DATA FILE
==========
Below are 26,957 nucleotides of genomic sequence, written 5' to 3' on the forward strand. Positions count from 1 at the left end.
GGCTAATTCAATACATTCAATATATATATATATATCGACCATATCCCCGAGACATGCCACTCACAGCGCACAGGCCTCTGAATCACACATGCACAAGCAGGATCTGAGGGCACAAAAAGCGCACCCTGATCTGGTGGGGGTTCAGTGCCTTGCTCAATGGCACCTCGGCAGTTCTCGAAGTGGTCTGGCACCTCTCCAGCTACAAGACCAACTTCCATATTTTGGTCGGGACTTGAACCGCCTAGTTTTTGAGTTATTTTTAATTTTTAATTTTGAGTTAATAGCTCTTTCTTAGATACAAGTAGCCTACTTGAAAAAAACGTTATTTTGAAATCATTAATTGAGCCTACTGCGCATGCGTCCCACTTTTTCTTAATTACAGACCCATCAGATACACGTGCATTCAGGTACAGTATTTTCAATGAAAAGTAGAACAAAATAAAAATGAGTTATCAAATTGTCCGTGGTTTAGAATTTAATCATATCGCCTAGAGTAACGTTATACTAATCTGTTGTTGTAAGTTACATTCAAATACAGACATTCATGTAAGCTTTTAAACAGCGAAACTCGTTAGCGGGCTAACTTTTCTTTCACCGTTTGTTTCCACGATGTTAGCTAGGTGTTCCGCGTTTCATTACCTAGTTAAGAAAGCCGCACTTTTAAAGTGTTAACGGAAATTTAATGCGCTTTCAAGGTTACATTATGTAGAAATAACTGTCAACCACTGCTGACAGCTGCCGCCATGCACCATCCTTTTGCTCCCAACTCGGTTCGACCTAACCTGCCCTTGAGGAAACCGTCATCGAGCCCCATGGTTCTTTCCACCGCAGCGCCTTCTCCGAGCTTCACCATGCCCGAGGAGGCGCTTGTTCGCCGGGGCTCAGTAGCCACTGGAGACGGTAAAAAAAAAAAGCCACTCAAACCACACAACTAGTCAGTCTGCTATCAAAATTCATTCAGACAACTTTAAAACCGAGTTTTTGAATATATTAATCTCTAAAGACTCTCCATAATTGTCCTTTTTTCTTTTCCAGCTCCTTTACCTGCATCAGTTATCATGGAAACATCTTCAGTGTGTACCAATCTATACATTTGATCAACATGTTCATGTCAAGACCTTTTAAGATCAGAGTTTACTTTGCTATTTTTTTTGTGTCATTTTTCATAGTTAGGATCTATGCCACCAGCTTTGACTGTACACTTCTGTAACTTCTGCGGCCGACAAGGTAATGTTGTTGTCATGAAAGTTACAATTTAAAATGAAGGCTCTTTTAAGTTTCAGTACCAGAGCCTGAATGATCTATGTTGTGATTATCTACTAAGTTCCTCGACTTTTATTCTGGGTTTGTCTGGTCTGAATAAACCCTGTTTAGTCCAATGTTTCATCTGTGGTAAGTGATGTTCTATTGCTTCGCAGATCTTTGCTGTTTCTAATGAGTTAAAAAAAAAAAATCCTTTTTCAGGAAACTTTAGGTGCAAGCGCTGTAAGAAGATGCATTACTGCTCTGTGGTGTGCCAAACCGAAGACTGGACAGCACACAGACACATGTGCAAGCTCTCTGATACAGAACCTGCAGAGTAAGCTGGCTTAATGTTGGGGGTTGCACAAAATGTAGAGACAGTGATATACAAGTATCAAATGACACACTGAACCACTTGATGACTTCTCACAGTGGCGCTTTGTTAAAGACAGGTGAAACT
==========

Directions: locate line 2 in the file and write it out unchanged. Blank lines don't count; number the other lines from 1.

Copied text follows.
GGCTAATTCAATACATTCAATATATATATATATATCGACCATATCCCCGAGACATGCCACTCACAGCGCACAGGCCTCTGAATCACACATGCACAAGCAGGATCTGAGGGCACAAAAAGCGCACCCTGATCTGGTGGGGGTTCAGTGCCTTGCTCAATGGCACCTCGGCAGTTCTCGAAGTGGTCTGGCACCTCTCCAGCTACAAGACCAACTTCCATATTTTGGTCGGGACTTGAACCGCCTAGTTTTTGAGTTATTTTTAATTTTTAATTTTGAGTTAATAGCTCTTTCTTAGATACAAGTAGCCTACTTGAAAAAAACGTTATTTTGAAATCATTAATTGAGCCTACTGCGCATGCGTCCCACTTTTTCTTAATTACAGACCCATCAGATACACGTGCATTCAGGTACAGTATTTTCAATGAAAAGTAGAACAAAATAAAAATGAGTTATCAAATTGTCCGTGGTTTAGAATTTAATCATATCGCCTAGAGTAACGTTATACTAATCTGTTGTTGTAAGTTACATTCAAATACAGACATTCATGTAAGCTTTTAAACAGCGAAACTCGTTAGCGGGCTAACTTTTCTTTCACCGTTTGTTTCCACGATGTTAGCTAGGTGTTCCGCGTTTCATTACCTAGTTAAGAAAGCCGCACTTTTAAAGTGTTAACGGAAATTTAATGCGCTTTCAAGGTTACATTATGTAGAAATAACTGTCAACCACTGCTGACAGCTGCCGCCATGCACCATCCTTTTGCTCCCAACTCGGTTCGACCTAACCTGCCCTTGAGGAAACCGTCATCGAGCCCCATGGTTCTTTCCACCGCAGCGCCTTCTCCGAGCTTCACCATGCCCGAGGAGGCGCTTGTTCGCCGGGGCTCAGTAGCCACTGGAGACGGTAAAAAAAAAAAGCCACTCAAACCACACAACTAGTCAGTCTGCTATCAAAATTCATTCAGACAACTTTAAAACCGAGTTTTTGAATATATTAATCTCTAAAGACTCTCCATAATTGTCCTTTTTTCTTTTCCAGCTCCTTTACCTGCATCAGTTATCATGGAAACATCTTCAGTGTGTACCAATCTATACATTTGATCAACATGTTCATGTCAAGACCTTTTAAGATCAGAGTTTACTTTGCTATTTTTTTTGTGTCATTTTTCATAGTTAGGATCTATGCCACCAGCTTTGACTGTACACTTCTGTAACTTCTGCGGCCGACAAGGTAATGTTGTTGTCATGAAAGTTACAATTTAAAATGAAGGCTCTTTTAAGTTTCAGTACCAGAGCCTGAATGATCTATGTTGTGATTATCTACTAAGTTCCTCGACTTTTATTCTGGGTTTGTCTGGTCTGAATAAACCCTGTTTAGTCCAATGTTTCATCTGTGGTAAGTGATGTTCTATTGCTTCGCAGATCTTTGCTGTTTCTAATGAGTTAAAAAAAAAAAATCCTTTTTCAGGAAACTTTAGGTGCAAGCGCTGTAAGAAGATGCATTACTGCTCTGTGGTGTGCCAAACCGAAGACTGGACAGCACACAGACACATGTGCAAGCTCTCTGATACAGAACCTGCAGAGTAAGCTGGCTTAATGTTGGGGGTTGCACAAAATGTAGAGACAGTGATATACAAGTATCAAATGACACACTGAACCACTTGATGACTTCTCACAGTGGCGCTTTGTTAAAGACAGGTGAAACT